6. Raising Awareness of Board Policy and Evidence-Based Resources: School boards should raise awareness of their policies on Prevalent Medical Conditions, existing resources, signs and symptoms characteristic of medical incidents/emergencies, and school emergency procedures. Awareness for students may also be included in curriculum content in classroom instruction or other related learning experiences.

7. Training: School policies should provide for annual training related to Prevalent Medical Conditions for school staff who have direct contact with students with medical conditions. Appropriate training should also be provided for occasional staff. PPM 161 clarifies that the scope of training provided to support the implementation of the policies should be developed in consultation with teachers’ federations, principals’ associations, and education workers’ unions.

8. Safety Considerations: School policies should allow for students to carry their medication(s) and supplies, as outlined in the Plan of Care, set expectations for schools to support the storage and safe disposal of medication, and include supports for students with Prevalent Medical Conditions in the event of a school emergency or offsite activities.

9. Privacy and Confidentiality: School boards should have a policy in place regarding the confidentiality of students’ medical information within the school environment and should inform parents and school staff of the measures in place to protect students’ confidentiality.

10. Reporting: Subject to relevant privacy legislation, school boards should develop a process to collect data regularly, including, but not limited to, data on the number of students with Prevalent Medical Conditions at their schools and the number of occurrences of medical incidents. Such data should inform cyclical policy reviews.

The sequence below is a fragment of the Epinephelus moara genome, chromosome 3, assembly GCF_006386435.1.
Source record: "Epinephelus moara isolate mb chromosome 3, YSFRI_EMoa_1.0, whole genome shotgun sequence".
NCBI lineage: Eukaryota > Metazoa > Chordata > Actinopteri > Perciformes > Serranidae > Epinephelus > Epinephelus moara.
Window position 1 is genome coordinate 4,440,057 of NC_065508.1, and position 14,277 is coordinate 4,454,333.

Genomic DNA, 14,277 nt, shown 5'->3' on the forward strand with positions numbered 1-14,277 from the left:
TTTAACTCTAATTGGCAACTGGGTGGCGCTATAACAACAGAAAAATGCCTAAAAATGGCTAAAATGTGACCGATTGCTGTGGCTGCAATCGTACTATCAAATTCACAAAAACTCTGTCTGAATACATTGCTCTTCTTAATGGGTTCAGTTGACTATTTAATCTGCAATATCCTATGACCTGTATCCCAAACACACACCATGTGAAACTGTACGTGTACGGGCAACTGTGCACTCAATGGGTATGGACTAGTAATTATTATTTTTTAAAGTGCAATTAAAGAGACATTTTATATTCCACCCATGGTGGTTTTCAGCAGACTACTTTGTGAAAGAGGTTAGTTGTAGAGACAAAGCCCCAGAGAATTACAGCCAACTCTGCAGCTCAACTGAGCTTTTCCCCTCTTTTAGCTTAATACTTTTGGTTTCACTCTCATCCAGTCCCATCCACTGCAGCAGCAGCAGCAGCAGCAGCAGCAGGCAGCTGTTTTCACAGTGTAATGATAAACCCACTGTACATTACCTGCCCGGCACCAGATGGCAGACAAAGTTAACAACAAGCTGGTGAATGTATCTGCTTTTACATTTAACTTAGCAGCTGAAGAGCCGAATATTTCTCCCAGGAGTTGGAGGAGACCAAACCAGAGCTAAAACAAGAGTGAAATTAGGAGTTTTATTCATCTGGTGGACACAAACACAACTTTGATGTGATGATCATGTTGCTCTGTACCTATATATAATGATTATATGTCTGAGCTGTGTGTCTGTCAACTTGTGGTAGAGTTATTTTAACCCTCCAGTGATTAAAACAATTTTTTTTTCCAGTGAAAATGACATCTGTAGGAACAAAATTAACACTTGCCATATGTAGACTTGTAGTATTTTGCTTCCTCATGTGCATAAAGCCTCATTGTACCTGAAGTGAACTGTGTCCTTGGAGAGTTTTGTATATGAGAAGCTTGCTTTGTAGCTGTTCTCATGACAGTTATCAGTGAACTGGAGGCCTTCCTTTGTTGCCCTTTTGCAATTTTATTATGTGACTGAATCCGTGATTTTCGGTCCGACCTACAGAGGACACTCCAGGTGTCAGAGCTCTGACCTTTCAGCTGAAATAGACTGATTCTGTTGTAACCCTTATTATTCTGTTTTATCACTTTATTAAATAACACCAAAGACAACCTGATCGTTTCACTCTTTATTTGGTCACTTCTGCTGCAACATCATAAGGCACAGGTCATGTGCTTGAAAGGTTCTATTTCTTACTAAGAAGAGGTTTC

School boards should already have policies in place to support students at risk for anaphylaxis and students with asthma, in accordance with Sabrina’s Law, 2005 and Ryan’s Law, 2015 respectively. Some school boards may also have policies or procedures in place for students who have diabetes or epilepsy. Any existing policies should be reviewed to ensure that, at a minimum, they meet the requirements outlined in PPM 161 as well as any other prescribed requirements.

PPM 161 recognizes that supporting students with Prevalent Medical Conditions is complex and requires the co-operation of education and community partners, including health-care professionals.1 The PPM emphasizes collaboration among members of the education community and expresses the goal of self-management for students with Prevalent Medical Conditions to the extent possible. With these goals in mind, school boards should begin to review any existing policies related to Prevalent Medical Conditions and to develop a new policy in accordance with the requirements under PPM 161 by September 1, 2018.

1 The Ministry of Education has developed resources, including a Prevalent Medical Conditions web portal, to support school boards.

  • Par : Bethan Dinning